Plaintiffs' sixth cause of action must also be dismissed. In plaintiffs' first cause of action, it is alleged that defendant's unlawful, oppressive, tortious, willful and wanton cancellation and breach of contract caused plaintiff Fifty States to incur financing expenses of $230,484.30 and loss of profit of $600,000. Plaintiffs' sixth cause of action seeks identical damages on behalf of plaintiff, Nancy J. Bona, individually and as trustee of other stockholders. The liability to Nancy Bona, individually and as trustee, is claimed to derive from the fact that in order to reacquire clear title to the property the stockholders must bear the expenses if Fifty States is unable to do so, and, were the stockholders to lose ownership of the stock, they will incur a loss of profit of $600,000 as a result of defendant's breach of contract. We disagree. The sixth cause of action should be dismissed because the stockholders do not have a right to damages that is separate and apart from the right of the corporation. An individual shareholder has no right to bring an action in his own name and in his own behalf for a wrong committed against the corporation (Bonneau v Bonneau, 21 Misc.2d 879), even though the particular wrong may have resulted in a depreciation or destruction of the value of his corporate stock (Kavanaugh v Commonwealth Trust Co., 181 N.Y. 121; 11 N.Y. Jur, Corporations, § 364). An election by a stockholder to sue in his own right or in the right of the corporation exists only where the facts constitute a wrong to the stockholder individually as well as a wrong to the corporation. Where the injury to the stockholder results from a violation of a duty owing to the stockholder from the wrongdoer, having its origin in circumstances independent of and extrinsic to the corporate entity, the stockholder has a personal right of action against the wrongdoer (Shapolsky v Shapolsky, 53 Misc.2d 830, affd 28 A.D.2d 513). Absent such independent duty, however, the wrong suffered by the shareholder is deemed to be the same as the wrong suffered by the corporation and there is no shareholder right of action separate and apart from the corporate right of action (Shapolsky v Shapolsky, supra). The stockholders of Fifty States have not stated facts which would entitle them to recover from the Bank separate and apart from the corporate plaintiff. The probability that their shares would depreciate in value because of loss of profit and expenses incurred by the corporation is not sufficient to state a cause of action separate and apart from that stated by Fifty States in its first cause of action.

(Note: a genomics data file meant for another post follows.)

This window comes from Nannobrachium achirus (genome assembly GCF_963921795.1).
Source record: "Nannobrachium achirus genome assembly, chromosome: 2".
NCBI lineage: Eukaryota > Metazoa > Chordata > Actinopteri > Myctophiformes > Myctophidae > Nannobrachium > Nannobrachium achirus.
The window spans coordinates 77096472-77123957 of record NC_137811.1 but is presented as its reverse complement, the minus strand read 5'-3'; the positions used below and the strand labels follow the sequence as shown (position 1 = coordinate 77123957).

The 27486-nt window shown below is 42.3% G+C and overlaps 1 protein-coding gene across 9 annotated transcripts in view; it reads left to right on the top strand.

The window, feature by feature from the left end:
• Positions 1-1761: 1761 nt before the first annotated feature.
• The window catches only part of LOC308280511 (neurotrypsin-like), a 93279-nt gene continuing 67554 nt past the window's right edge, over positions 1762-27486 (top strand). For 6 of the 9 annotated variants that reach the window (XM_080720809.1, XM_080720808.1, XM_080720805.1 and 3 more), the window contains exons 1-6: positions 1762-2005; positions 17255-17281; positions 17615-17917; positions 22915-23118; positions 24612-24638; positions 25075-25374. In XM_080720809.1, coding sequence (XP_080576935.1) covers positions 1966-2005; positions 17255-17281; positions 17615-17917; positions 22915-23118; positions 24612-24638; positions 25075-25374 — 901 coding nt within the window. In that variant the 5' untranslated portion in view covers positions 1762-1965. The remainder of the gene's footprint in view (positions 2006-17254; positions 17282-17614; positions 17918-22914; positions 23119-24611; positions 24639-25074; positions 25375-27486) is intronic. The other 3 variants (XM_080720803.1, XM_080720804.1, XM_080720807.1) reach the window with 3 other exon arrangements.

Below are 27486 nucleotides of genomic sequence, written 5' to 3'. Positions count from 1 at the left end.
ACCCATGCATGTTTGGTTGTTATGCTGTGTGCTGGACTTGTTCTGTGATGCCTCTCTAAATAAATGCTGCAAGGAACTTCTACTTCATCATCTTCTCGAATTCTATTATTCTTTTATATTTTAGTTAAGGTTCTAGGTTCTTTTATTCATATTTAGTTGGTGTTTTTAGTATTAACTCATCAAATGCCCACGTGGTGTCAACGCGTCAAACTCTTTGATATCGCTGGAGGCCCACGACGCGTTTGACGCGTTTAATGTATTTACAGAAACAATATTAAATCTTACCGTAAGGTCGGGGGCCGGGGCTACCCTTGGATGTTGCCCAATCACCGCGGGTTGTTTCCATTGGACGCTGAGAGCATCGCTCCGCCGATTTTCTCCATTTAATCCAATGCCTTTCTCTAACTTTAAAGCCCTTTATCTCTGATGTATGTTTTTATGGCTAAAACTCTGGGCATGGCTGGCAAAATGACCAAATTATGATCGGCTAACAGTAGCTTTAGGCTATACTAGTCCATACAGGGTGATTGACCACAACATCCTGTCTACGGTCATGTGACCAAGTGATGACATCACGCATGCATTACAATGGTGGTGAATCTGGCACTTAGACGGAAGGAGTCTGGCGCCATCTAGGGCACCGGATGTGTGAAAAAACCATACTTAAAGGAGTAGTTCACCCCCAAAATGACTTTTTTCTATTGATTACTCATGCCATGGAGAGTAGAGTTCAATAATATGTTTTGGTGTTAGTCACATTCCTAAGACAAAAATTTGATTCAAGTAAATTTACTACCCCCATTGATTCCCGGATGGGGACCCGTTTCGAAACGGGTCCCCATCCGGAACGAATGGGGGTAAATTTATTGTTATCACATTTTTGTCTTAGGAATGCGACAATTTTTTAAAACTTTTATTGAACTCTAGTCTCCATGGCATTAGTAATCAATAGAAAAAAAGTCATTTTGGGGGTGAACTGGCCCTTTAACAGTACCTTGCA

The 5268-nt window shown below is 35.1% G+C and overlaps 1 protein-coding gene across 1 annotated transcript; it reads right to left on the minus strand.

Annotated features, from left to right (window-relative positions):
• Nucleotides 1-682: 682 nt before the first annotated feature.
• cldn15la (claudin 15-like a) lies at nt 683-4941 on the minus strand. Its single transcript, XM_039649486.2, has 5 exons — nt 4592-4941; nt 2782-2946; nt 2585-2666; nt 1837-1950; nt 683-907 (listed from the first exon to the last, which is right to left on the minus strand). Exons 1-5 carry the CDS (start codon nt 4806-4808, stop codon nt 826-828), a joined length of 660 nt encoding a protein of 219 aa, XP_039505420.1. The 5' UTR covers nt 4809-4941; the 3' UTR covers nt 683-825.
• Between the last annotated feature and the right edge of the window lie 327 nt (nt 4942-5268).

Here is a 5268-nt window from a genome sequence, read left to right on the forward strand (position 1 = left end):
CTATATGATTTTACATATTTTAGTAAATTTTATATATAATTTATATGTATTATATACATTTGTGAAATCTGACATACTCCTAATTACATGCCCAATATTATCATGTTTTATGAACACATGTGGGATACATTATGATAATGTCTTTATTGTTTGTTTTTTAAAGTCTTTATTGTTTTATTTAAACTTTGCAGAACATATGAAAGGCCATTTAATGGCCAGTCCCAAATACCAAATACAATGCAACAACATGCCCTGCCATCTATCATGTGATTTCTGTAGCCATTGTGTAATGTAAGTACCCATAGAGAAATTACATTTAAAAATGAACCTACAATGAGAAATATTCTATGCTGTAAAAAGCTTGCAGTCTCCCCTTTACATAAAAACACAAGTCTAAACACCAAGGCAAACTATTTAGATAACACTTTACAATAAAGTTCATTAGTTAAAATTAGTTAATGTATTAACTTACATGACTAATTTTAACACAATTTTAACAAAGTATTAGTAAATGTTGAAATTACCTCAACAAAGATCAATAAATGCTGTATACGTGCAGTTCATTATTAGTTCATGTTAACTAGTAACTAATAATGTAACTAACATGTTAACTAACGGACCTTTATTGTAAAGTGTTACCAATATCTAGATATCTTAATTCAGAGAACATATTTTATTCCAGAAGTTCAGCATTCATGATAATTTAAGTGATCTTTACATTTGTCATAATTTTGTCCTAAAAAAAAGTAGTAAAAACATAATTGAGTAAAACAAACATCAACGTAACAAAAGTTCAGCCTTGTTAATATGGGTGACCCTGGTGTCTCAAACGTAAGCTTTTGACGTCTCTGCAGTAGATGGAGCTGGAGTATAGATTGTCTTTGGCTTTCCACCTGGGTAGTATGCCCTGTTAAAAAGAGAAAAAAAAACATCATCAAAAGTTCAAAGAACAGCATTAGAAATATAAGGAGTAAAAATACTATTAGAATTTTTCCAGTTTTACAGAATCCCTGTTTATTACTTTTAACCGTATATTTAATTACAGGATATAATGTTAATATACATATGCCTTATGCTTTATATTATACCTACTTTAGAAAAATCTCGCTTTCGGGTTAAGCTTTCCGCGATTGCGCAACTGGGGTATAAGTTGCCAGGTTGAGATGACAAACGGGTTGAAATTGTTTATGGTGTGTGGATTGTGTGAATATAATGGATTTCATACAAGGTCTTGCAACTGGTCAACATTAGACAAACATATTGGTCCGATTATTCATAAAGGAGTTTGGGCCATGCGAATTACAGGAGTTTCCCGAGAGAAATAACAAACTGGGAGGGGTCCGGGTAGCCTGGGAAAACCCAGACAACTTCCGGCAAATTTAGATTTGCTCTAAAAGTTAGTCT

The motion to dismiss the first cause of action which, as noted, claims loss of profits and additional financing expenses incurred as the result of the breach of contract was properly denied by Special Term. The pleading subject to a motion made under CPLR 3211 (subd [a], par 7) is to be liberally construed and deemed to allege whatever can reasonably be implied from its statements. Viewed in that light plaintiffs have alleged (1) compliance with all the terms and conditions of the commitment letter dated March 2, 1973 and (2) a readiness and ability to close before the Bank's July 17, 1973 cancellation. The commitment letter contained a condition that the Bank's obligation to make the mortgage loan was subject to approval of title by its legal counsel. The Bank urges that plaintiffs' submission of a title report did not comply with this condition since the report showed liens on the property in excess of the mortgage loan sought. Contained in plaintiff's papers in opposition to the motion is an assertion that plaintiff was not requested to submit any further documents relating to acceptability of title. Mr. Bona contends that it was his understanding, by virtue of his telephone conversation with the loan officer at the Bank that, as of July 17, 1973 (the date on which he first received notice of cancellation), the title report and survey which he had submitted on May 15, 1973 had not yet been submitted to the Bank's counsel for examination. He further claims that he was advised that such documents would not be submitted until certain liens were cleared. Plaintiff asserts that when the commitment was made by the Bank, it knew that plaintiff had outstanding liens totaling $455,775.03 and that the loan was to be used to discharge a portion of these liabilities. Plaintiff further maintains that both parties understood that it would be in a position to give defendant a first lien on the property by payment of the liens from the proceeds of the loan and by subordination of the remaining liens by the closing date. In support of this contention, plaintiff submitted an affidavit sworn to by the president and principal stockholder of two mortgagee corporations, stating that he was prepared to subordinate his corporations' mortgages totaling $357,775 to the proposed mortgage loan which is the subject of this litigation.